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I have a C# code which does lot of insert statements in a batch. While executing these statements, I got "String or binary data would be truncated" error and transaction roledback.

To find out the which insert statement caused this, I need to insert one by one in the SQLServer until I hit the error.

Is there clever way to findout which statement and which field caused this issue using exception handling? (SqlException)

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9 Answers 9

In general, there isn't a way to determine which particular statement caused the error. If you're running several, you could watch profiler and look at the last completed statement and see what the statement after that might be, though I have no idea if that approach is feasible for you.

In any event, one of your parameter variables (and the data inside it) is too large for the field it's trying to store data in. Check your parameter sizes against column sizes and the field(s) in question should be evident pretty quickly.

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1  
This information was useful to me. +1 for that. –  Phil Sep 10 '10 at 18:17

This type of error occurs when the datatype of the SQL Server column has a length which is less than the length of the data entered into the entry form.

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BEGIN TRY
    INSERT INTO YourTable (col1, col2) VALUES (@val1, @val2)
END TRY
BEGIN CATCH
    --print or insert into error log or return param or etc...
    PRINT '@val1='+ISNULL(CONVERT(varchar,@val1),'')
    PRINT '@val2='+ISNULL(CONVERT(varchar,@val2),'')
END CATCH
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This assumes he's using something greater than MS SQL 2000 though ;) –  Nick DeVore Apr 22 '09 at 21:04
    
@Nick DeVore, the question is vague, doesn't explain the context, and leave a lot to guess at. it does ask for "exception handling". –  KM. Apr 22 '09 at 21:12
    
Yes, but he says SqlException, which I would assume to be System.Data.SqlClient.SqlException ;) –  Adam Robinson Apr 22 '09 at 21:14
    
@Adam Robinson, but if SqlException is what he wanted, he could have looked up the syntax himself, I think the question was asked because they were looking for ideas to address the problem. –  KM. Apr 23 '09 at 12:43

this type of error generally occurs when you have to put characters or values more than that you have specified in Database table like in that case: you specify transaction_status varchar(10) but you actually trying to store _transaction_status which contain 19 characters. that's why you faced this type of error in this code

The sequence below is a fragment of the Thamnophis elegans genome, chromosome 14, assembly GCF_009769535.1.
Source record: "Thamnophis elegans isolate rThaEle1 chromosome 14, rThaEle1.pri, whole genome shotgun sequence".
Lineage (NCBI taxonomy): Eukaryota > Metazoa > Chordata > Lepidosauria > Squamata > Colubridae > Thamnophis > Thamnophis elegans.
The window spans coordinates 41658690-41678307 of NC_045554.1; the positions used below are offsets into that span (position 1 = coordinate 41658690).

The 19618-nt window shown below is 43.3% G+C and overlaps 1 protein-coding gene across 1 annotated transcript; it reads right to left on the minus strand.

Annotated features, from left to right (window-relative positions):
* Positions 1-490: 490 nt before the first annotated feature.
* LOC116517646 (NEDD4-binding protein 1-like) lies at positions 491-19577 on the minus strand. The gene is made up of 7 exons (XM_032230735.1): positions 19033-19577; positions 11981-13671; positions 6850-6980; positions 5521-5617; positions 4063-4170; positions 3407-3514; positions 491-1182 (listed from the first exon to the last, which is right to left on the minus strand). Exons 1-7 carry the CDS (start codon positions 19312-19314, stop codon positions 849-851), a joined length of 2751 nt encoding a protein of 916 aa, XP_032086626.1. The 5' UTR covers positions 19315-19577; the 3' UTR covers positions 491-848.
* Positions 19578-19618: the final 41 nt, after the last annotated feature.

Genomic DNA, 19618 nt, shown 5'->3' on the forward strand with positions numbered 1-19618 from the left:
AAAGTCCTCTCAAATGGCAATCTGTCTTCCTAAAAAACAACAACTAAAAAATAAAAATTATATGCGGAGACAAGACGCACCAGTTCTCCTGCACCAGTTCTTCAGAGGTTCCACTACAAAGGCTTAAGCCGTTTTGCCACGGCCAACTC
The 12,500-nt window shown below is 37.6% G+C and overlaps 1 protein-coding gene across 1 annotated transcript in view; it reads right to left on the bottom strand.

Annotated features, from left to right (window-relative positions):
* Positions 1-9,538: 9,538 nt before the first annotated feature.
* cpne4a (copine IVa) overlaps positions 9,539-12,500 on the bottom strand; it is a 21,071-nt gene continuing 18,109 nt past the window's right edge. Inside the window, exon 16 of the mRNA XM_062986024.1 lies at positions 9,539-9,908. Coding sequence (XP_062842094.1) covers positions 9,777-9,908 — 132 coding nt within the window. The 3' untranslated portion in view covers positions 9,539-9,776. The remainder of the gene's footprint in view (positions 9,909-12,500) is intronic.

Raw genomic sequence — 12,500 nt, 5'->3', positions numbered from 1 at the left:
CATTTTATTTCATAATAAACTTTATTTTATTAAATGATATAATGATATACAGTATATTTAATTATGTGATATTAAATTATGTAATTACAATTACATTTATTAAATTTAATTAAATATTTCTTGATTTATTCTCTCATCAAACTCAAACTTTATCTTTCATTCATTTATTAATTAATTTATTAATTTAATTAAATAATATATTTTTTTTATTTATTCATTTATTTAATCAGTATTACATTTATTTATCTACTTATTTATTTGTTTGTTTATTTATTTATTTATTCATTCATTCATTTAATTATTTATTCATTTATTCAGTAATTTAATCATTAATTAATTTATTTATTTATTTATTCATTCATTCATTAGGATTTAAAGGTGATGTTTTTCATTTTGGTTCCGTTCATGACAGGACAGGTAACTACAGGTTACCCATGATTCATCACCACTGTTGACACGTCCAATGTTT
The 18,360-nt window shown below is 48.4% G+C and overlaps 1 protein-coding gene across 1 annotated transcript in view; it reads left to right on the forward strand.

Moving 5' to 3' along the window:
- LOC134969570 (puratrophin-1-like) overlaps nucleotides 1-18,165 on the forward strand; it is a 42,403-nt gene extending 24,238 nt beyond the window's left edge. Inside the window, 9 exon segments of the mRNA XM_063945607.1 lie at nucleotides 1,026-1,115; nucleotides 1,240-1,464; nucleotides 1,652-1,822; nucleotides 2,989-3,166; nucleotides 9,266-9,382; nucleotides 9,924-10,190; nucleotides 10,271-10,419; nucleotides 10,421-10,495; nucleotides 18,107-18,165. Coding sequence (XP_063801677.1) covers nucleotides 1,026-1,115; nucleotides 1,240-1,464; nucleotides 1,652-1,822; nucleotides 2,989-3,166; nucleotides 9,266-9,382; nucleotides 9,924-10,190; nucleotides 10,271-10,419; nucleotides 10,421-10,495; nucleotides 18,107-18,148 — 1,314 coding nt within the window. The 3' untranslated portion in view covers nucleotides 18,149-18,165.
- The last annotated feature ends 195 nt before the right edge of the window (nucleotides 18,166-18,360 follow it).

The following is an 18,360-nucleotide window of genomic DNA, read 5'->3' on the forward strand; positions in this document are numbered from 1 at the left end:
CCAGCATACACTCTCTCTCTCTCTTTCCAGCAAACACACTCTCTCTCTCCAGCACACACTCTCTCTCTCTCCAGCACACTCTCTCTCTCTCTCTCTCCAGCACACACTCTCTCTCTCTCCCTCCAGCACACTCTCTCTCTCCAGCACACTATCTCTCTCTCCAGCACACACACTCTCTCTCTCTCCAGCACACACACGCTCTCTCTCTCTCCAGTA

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It depends on how you are making the Insert Calls. All as one call, or as individual calls within a transaction? If individual calls, then yes (as you iterate through the calls, catch the one that fails). If one large call, then no. SQL is processing the whole statement, so it's out of the hands of the code.

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  1. Get the query that is causing the problems (you can also use SQL Profiler if you dont have the source)
  2. Remove all WHERE clauses and other unimportant parts until you are basically just left with the SELECT and FROM parts
  3. Add WHERE 0 = 1 (this will select only table structure)
  4. Add INTO [MyTempTable] just before the FROM clause

You should end up with something like

SELECT
 Col1, Col2, ..., [ColN]
INTO [MyTempTable]
FROM
  [Tables etc.]
WHERE 0 = 1

This will create a table called MyTempTable in your DB that you can compare to your target table structure i.e. you can compare the columns on both tables to see where they differ. It is a bit of a workaround but it is the quickest method I have found.

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With Linq To SQL I debugged by logging the context, eg. Context.Log = Console.Out Then scanned the SQL to check for any obvious errors, there were two:

-- @p46: Input Char (Size = -1; Prec = 0; Scale = 0) [some long text value1]
-- @p8: Input Char (Size = -1; Prec = 0; Scale = 0) [some long text value2]

the last one I found by scanning the table schema against the values, the field was nvarchar(20) but the value was 22 chars

-- @p41: Input NVarChar (Size = 4000; Prec = 0; Scale = 0) [1234567890123456789012]

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It could also be because you're trying to put in a null value back into the database. So one of your transactions could have nulls in them.

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Generally it is that you are inserting a value that is greater than the maximum allowed value. Ex, data column can only hold up to 200 characters, but you are inserting 201-character string

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